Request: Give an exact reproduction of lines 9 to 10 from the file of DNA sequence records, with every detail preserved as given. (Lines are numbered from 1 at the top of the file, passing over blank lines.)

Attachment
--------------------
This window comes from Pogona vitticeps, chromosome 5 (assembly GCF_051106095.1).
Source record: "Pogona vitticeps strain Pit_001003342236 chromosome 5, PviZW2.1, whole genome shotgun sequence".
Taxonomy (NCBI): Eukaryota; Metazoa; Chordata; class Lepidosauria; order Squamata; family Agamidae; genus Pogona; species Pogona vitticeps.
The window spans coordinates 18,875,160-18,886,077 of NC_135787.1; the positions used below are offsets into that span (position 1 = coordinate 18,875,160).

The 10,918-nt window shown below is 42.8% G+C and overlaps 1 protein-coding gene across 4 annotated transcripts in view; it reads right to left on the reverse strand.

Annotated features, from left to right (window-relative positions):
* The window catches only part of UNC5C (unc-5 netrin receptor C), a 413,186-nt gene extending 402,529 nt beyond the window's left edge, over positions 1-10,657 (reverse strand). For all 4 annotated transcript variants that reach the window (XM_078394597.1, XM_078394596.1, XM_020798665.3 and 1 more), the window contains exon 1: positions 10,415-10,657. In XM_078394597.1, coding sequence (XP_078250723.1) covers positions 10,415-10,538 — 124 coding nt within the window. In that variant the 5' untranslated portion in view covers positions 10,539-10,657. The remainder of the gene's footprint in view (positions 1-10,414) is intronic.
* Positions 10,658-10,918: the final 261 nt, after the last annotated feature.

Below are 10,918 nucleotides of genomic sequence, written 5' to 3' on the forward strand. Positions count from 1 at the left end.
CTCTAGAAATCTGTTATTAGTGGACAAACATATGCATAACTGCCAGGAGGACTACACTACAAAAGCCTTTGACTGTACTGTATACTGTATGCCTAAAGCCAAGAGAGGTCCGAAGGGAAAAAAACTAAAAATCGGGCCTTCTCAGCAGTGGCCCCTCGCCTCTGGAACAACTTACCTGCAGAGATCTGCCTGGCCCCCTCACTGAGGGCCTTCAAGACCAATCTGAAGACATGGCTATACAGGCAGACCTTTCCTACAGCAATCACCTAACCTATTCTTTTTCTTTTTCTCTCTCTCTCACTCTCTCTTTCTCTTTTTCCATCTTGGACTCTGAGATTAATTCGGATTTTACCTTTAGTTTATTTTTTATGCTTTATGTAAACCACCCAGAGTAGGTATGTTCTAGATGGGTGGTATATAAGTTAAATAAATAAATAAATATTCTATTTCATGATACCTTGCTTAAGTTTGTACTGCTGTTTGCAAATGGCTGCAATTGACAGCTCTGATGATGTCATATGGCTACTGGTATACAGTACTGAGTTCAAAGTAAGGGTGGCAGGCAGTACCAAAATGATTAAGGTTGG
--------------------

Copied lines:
Below are 10,918 nucleotides of genomic sequence, written 5' to 3' on the forward strand. Positions count from 1 at the left end.
CTCTAGAAATCTGTTATTAGTGGACAAACATATGCATAACTGCCAGGAGGACTACACTACAAAAGCCTTTGACTGTACTGTATACTGTATGCCTAAAGCCAAGAGAGGTCCGAAGGGAAAAAAACTAAAAATCGGGCCTTCTCAGCAGTGGCCCCTCGCCTCTGGAACAACTTACCTGCAGAGATCTGCCTGGCCCCCTCACTGAGGGCCTTCAAGACCAATCTGAAGACATGGCTATACAGGCAGACCTTTCCTACAGCAATCACCTAACCTATTCTTTTTCTTTTTCTCTCTCTCTCACTCTCTCTTTCTCTTTTTCCATCTTGGACTCTGAGATTAATTCGGATTTTACCTTTAGTTTATTTTTTATGCTTTATGTAAACCACCCAGAGTAGGTATGTTCTAGATGGGTGGTATATAAGTTAAATAAATAAATAAATATTCTATTTCATGATACCTTGCTTAAGTTTGTACTGCTGTTTGCAAATGGCTGCAATTGACAGCTCTGATGATGTCATATGGCTACTGGTATACAGTACTGAGTTCAAAGTAAGGGTGGCAGGCAGTACCAAAATGATTAAGGTTGG